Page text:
Each of these, libertarian, socialist, free market economist, objectivist, Christian libertarian, anarchocapitalist and others who regard themselves as libertarians have only one point in common: opposition to an expanded sphere of activity by the government. They identify the focus of harm in society with the government. All of the different schools within libertarian thought interface in one area: opposition to the government (although not necessarily total rejection of government, which would be anarchism--one subset of the wider umbrella concept of libertarianism) and a demand for the limitation of state activity.


For libertarians, statist intervention constitutes the ultimate source of both stratified class relationships and the consequent economic exploitation of one class by another. Statist intervention inevitably transforms a free society from a matrix of purely economic means for the acquisition and preservation of wealth to a system infused with the principles and institutions of the political means. The economic means involved the acquisition of wealth through one's own labor and all subsequent voluntary exchanges, while the political means covers all other methods of acquiring wealth. The latter, therefore, encompasses the direct or indirect expropriation of previously produced wealth, either through direct coercion or threat of coercion. The prevalent method of expropriation (and hence exploitation) is taxation. Taxation is also the source of other indirect forms of intervention which, in turn, leads to even greater exploitation.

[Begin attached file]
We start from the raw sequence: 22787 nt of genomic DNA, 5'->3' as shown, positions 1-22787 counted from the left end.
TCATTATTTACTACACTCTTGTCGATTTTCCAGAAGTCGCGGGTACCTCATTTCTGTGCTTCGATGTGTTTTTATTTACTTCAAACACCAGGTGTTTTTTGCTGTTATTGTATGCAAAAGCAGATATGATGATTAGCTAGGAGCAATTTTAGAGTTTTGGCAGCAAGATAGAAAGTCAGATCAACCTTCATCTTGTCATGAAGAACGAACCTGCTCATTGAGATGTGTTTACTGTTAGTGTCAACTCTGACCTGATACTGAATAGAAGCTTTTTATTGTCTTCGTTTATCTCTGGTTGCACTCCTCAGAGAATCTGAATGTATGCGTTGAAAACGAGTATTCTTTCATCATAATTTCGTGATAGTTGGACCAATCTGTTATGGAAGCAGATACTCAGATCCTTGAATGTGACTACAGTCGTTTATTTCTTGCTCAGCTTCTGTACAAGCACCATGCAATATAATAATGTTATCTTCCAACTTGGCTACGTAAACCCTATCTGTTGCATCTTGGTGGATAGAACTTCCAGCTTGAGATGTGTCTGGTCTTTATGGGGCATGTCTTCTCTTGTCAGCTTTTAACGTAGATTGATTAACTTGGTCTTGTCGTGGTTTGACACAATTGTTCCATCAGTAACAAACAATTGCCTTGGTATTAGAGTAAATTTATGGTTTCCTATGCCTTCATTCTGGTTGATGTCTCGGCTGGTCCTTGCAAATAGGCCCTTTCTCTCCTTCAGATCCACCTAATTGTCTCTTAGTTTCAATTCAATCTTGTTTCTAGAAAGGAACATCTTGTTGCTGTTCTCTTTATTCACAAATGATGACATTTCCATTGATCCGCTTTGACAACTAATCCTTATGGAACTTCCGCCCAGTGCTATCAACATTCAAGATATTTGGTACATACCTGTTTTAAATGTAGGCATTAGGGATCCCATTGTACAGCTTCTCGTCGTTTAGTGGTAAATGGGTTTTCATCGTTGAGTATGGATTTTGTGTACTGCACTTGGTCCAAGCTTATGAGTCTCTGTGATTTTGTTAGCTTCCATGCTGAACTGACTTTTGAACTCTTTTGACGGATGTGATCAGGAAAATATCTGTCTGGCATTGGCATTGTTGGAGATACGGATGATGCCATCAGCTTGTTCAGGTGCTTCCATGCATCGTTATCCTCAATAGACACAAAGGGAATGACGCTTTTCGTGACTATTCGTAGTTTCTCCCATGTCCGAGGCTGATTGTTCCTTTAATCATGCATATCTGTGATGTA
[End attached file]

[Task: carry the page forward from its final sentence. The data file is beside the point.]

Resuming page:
While a free society represents the institutionalization of the economic means, the government is the organization of the political means. The introduction of the political means into a society creates a system of statism, i.e., a society with increasing elements of monopoly and class privilege incorporated within it. The state is antithetical to society and statist intervention produces a hampered social structure, a system of monopoly privilege, the systematization of exploitation and class antagonisms.